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Ashamed to take a break

Gestresste Frau im Büro - Burnout, Überstunden, Personalmangel

Rest is essential to personal well-being and professional productivity. But employees in high-pressure environments feel ashamed to take a break, even after hours. When they do, they spend the next day covering their tracks — which is bad for them and bad for business.

Timothy Kundro, an organizational behavior professor at UNC Kenan-Flagler Business School, researches workplace morality and ethics.

How employees felt the morning after taking a break was the focus of a study he jointly led with PhD graduates  Salvatore Affinito (PhD ’21) and Casher Belinda (PhD ’23), and UNC Kenan-Flagler colleague Mike Christian. Their findings are published in The Journal of Applied Psychology.

The researchers found that employees in high-pressure jobs experienced heightened levels of shame after resting the previous evening.

In a vicious cycle, shame increased reputational concerns, leading employees to make it seem like they’re doing more work than they actually are. Since no one benefits when employees are burned out or misrepresent their work, Kundro recommends that managers lead by example: take breaks themselves and encourage employees to do the same.

The empty rhetoric of self-care

In recent years, more governments and companies have embraced the language of mental health and self-care. From encouraging employees to take email breaks to allowing more remote work or personal days to spend time with family, policies appear to reflect an understanding that an unhealthy attachment to work can become a problem for employees’ health and the organization’s bottom lines.

White Button with Break on Computer Keyboard. Business Concept.Unfortunately, despite the language deployed by leadership in many workplaces, detaching from work is easier said than done. Even if a company doesn’t ask employees to work overtime or be on call beyond regular working hours, the researchers show high-stress environments signal employees that detaching from work is “counter-normative.”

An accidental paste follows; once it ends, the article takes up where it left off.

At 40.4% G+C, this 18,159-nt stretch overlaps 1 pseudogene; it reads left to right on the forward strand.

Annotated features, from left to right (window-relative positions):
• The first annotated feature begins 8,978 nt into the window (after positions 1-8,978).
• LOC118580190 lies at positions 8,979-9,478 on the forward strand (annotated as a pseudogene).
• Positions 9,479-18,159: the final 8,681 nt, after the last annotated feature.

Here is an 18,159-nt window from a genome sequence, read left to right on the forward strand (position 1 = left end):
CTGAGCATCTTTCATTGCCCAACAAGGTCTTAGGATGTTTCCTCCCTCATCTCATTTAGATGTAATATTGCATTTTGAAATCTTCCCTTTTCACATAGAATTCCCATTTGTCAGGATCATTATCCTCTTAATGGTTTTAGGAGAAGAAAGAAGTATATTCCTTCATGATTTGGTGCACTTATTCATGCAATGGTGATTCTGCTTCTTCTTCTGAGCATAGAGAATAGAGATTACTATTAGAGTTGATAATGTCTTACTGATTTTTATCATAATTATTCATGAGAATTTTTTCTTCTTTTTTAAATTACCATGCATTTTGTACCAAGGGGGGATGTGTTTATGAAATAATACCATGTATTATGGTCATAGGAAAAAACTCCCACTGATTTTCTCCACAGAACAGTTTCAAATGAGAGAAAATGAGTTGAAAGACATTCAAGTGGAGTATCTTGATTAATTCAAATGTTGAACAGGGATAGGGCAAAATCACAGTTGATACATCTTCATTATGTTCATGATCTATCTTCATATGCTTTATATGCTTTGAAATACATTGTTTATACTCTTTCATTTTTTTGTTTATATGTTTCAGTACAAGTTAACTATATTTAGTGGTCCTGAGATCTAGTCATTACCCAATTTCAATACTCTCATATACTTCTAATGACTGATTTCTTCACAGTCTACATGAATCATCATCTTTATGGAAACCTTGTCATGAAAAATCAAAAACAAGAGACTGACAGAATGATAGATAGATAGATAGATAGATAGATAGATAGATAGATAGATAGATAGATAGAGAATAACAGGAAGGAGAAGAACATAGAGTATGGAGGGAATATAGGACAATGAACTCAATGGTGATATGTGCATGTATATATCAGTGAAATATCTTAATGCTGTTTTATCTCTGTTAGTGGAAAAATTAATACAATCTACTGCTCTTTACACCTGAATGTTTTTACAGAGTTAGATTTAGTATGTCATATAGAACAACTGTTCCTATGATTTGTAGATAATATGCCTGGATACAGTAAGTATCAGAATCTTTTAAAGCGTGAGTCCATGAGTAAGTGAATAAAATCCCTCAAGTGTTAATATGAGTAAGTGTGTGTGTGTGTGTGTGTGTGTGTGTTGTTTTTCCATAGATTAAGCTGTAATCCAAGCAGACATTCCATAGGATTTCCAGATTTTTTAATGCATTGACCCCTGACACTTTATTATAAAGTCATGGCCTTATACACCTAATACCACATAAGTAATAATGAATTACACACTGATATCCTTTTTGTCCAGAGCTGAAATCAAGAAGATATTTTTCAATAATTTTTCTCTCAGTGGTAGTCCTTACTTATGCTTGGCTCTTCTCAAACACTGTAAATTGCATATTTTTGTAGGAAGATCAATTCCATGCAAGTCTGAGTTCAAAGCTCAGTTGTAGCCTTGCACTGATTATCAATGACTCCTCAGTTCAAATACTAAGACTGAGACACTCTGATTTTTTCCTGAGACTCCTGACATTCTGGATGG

To better understand the mindset of employees who feel ashamed about taking time for themselves, Kundro and his colleagues surveyed hundreds of participants in sectors such as manufacturing, transportation, finance, retail, healthcare and education. Upon returning to work after an evening of relaxation, many admitted to “making it look like I was working even when I wasn’t” or “creating the impression that I was working harder than I really was.”

Employees who felt ashamed engaged in “cheating behaviors,” artificially and unethically elevating the appearance of their workload and performance. It’s possible that nobody at work suspected that anything was amiss after a break.

Rather, it’s all about the employee’s perceptions: The experience of shame is a deeply private one, and in employees’ minds, cheating behaviors mitigated the likelihood that others would view them negatively.

How can organizations address this phenomenon of next-morning detachment and workplace cheating? The onus should be on bosses, not on workers, says Kundro.

“Employers need to realize that there are consequences for high pressure environments, which could result in bigger problems in the long-term,” he warns. Employees who engage in “cheating” behavior at work can distort performance measurement, throw a project off track and, ultimately, cost a company money.

Management has a strong incentive to change the culture: Companies operate more smoothly when employees can disconnect without shame and return to work without feeling judged. Professionals such as surgeons, truck drivers, pilots and detectives are mandated to take time off to ensure safety and performance. Rest sharpens cognition, improves mental health and reduces errors — outcomes that employers in every industry should strive to promote.

Leading by example

In a society where careers become our identities, unhealthy attachments to work are common at all levels. Kundro notes that it can be disingenuous when, say, a corporate executive tells their staff to take time off work, but then proceeds to log 80- or 90-hour work weeks.

One solution is for employers and managers to lead by example. When leaders occasionally disconnect from work, they signal to employees that resting won’t cost them promotions.

Certain high-pressure workplaces should consider implementing a “use it or lose it” vacation policy, where it becomes mandatory to take time off, says Kundro.

“Once empowered by their organization,” he says, “employees can detach peacefully,” and detachment can lead to greater productivity and earnings in the long term.

Organizations need to do more than just talk about self-care and mental health, says Kundro. They need to enact formal policies and informal norms to ensure workers rest and therefore perform their best.

The team’s research shows how the cycle of intense pressure, evening detachment, morning shame and workday cheating is harmful and widespread. Companies need to break that cycle to secure employees’ health, performance and, in turn, their profits.